How JustAnswer Works:
  • Ask an Expert
    Experts are full of valuable knowledge and are ready to help with any question. Credentials confirmed by a Fortune 500 verification firm.
  • Get a Professional Answer
    Via email, text message, or notification as you wait on our site. Ask follow up questions if you need to.
  • 100% Satisfaction Guarantee
    Rate the answer you receive.
Ask Dr. Michael Salkin Your Own Question
Dr. Michael Salkin
Dr. Michael Salkin, Veterinarian
Category: Dog Veterinary
Satisfied Customers: 30325
Experience:  University of California at Davis graduate veterinarian with 45 years of experience
Type Your Dog Veterinary Question Here...
Dr. Michael Salkin is online now
A new question is answered every 9 seconds

I have a 2.5 year old schichon who has been on a raw diet

Customer Question

JA: Thanks. Can you give me any more details about your issue?
Customer: My name is ***** ***** I have a 2.5 year old schichon who has been on a raw diet since we brought her home. ( ex sister in law is vet ( holistic) ) developed Crystals last summer when I brough my daughter to college, I attributed to stress of her leaving home??? my vet wanted her to come off the raw but everything I read says that its the way to go, I put her on cranberry relief (naturvet ith echinacea)and lowered her ph to 6.5 but that was over a month ago and I thought id check to see where shes at now and it's 7.5, wondering whats the best approach, to lowering her ph and should i get her on the urinanry food she was on last summer??/ Thank you so much!
JA: OK got it. Last thing — Dog Veterinarians generally expect a deposit of about $19 to help with your type of question (you only pay if satisfied). Now I'm going to take you to a page to place a secure deposit with JustAnswer. Don't worry, this chat is saved. After that, we will finish helping you.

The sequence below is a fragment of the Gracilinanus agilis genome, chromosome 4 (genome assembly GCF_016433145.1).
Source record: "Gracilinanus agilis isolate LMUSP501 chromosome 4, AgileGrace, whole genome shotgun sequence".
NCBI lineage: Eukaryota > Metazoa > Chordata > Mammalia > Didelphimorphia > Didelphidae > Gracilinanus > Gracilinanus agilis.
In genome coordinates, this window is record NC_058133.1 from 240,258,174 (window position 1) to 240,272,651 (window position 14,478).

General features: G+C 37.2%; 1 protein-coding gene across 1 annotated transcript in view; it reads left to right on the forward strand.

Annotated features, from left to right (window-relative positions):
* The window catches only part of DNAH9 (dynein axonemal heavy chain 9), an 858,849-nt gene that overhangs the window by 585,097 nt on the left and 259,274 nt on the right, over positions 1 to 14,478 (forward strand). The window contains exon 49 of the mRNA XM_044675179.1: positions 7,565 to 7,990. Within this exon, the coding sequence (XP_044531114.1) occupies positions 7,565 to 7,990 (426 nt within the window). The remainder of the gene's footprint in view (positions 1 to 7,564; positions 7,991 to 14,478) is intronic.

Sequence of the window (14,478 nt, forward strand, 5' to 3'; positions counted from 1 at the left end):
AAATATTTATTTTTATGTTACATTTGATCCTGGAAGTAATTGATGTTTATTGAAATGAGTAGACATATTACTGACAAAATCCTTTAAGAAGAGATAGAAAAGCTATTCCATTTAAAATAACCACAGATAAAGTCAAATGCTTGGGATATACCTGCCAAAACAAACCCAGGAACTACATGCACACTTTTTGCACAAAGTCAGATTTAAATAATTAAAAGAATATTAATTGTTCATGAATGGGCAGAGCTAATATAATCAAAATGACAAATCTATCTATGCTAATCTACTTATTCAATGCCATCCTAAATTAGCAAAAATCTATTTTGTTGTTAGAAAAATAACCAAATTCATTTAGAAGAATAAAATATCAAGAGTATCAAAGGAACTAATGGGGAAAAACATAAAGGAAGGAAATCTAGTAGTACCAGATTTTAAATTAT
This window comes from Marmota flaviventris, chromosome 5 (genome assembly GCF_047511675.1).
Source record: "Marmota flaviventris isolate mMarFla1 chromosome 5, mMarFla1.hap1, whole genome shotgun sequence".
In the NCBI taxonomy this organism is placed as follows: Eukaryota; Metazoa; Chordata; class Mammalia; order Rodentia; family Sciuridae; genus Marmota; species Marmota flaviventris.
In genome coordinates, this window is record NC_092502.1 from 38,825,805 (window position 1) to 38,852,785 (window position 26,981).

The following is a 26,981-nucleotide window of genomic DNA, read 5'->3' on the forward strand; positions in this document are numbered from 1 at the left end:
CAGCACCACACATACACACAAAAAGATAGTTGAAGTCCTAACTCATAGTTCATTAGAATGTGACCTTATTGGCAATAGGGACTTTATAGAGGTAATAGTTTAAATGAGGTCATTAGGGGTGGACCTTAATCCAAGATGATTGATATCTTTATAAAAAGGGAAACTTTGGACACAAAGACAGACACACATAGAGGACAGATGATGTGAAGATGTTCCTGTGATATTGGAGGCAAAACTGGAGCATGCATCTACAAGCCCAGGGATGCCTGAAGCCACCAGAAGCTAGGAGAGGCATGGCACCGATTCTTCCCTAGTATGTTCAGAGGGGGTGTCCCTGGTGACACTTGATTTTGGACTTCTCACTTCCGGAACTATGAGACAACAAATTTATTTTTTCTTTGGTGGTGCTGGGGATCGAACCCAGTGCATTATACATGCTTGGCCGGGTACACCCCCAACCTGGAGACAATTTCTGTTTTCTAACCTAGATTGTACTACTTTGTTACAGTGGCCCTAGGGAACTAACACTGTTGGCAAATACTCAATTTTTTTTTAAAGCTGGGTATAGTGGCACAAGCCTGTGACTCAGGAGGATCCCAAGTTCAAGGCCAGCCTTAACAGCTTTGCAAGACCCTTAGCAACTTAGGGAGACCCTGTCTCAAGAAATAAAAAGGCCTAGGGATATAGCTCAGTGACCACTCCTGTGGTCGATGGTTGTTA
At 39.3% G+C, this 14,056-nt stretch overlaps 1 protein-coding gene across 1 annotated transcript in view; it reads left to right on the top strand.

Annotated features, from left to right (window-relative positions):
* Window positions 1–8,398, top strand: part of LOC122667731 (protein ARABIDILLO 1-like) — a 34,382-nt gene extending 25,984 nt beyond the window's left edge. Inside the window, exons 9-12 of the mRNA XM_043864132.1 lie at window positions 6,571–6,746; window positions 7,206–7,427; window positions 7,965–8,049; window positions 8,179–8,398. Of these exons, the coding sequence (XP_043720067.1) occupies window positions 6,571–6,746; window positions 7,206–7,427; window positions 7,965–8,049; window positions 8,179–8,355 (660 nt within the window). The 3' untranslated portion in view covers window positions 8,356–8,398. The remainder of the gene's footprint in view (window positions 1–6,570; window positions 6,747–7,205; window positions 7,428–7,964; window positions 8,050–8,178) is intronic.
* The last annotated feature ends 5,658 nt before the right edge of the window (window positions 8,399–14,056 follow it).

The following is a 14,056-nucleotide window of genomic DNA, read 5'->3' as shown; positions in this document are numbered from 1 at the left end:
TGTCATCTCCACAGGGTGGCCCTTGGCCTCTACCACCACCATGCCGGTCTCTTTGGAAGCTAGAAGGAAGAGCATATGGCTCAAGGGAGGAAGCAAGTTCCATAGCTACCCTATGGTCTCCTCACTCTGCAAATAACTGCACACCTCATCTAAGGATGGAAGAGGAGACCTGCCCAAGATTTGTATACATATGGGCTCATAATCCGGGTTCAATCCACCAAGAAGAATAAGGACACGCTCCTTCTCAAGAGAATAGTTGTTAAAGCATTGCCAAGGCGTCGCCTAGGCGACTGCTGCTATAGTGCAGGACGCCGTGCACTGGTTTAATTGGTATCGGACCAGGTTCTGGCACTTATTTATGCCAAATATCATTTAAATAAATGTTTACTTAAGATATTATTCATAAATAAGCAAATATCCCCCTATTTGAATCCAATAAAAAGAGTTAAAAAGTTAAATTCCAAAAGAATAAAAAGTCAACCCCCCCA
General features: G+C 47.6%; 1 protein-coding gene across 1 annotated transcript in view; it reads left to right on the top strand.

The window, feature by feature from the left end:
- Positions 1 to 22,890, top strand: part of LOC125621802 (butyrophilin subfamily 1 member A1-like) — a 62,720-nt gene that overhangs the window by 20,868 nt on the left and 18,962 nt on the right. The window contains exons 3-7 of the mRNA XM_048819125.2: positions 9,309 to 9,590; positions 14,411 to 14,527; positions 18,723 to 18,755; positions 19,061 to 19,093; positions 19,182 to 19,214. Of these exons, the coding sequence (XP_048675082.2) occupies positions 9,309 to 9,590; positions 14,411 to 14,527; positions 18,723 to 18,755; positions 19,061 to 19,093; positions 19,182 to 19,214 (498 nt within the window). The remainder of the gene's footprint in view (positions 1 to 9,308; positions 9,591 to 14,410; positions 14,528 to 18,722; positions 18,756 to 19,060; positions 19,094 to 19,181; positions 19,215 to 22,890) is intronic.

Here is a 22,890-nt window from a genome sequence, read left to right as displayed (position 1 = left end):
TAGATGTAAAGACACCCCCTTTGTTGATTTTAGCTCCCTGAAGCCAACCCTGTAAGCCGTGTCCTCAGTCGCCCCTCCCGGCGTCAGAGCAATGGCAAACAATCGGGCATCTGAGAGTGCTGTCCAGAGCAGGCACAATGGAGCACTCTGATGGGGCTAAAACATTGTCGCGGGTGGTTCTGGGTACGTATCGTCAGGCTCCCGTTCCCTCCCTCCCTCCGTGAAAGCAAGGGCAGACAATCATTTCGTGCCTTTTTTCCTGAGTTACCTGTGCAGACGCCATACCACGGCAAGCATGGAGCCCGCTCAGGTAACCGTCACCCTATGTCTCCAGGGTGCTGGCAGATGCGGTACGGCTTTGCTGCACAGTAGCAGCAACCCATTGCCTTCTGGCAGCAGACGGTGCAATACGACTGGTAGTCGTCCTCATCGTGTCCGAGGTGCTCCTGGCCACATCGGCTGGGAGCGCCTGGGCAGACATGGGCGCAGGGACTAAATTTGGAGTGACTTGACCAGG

Submitted: 1 year ago.
Category: Dog Veterinary
Expert:  Dr. Michael Salkin replied 1 year ago.

Crystalluria - the presence of crystals in urine - simply means that the urine specimen is oversaturated with crystallogenic substances; however, numerous variables influence crystalluria. The significance of crystalluria is easily misjudged if these factors are not considered. In vivo (within the body) variables include urine concentration, urine pH, amount and solubility of crystalloids, presence of crystallization promoters and inhibitors, and excretion of medications or diagnostic agents. In vitro (outside the body) variables include temperature, evaporation, pH, and technique of specimen preparation. It is important to note that refrigeration of urine samples leads to precipitation of crystal, a falsely positive result.

What does all this mean? It means that the presence of crystals in urine is usually clinically insignificant. Specific crystals, however, such as ammonium biurate crystals, can indicate hepatic insufficiency. Crystalluria can often cause concerns about urolithiasis (stones) but crystalluria must not be the sole criterion for assessment of stone composition nor do animals with crystalluria necessarily form stones.

In summary, the presence of crystals is usually normal. The above said, I need to know which type of crystals were found in your 2.5 year old and if she were symptomatic of a urinary disorder at the time crystals were found. Please note that altering the pH may be necessary when addressing calculi (stones) which essentially are crystals that have come out of solution but otherwise we're more interested in diluting the urine which then doesn't allow oversaturation of the crystals which then might allow precipitation of stones. In addition, unless multiple readings over many days reveal a persistently low or high pH of the urine, we can't be sure that any one pH finding indicates the true acid/base state of a patient's urine. The pH of urine can change from 6.5 to 7.5 many times throughout a 24 hour period depending upon diet and other metabolic processes ongoing.

Please respond with further questions or concerns if you wish.

Expert:  Dr. Michael Salkin replied 1 year ago.
I'm just following up on our conversation about your pet. How is everything going?
Dr. Michael Salkin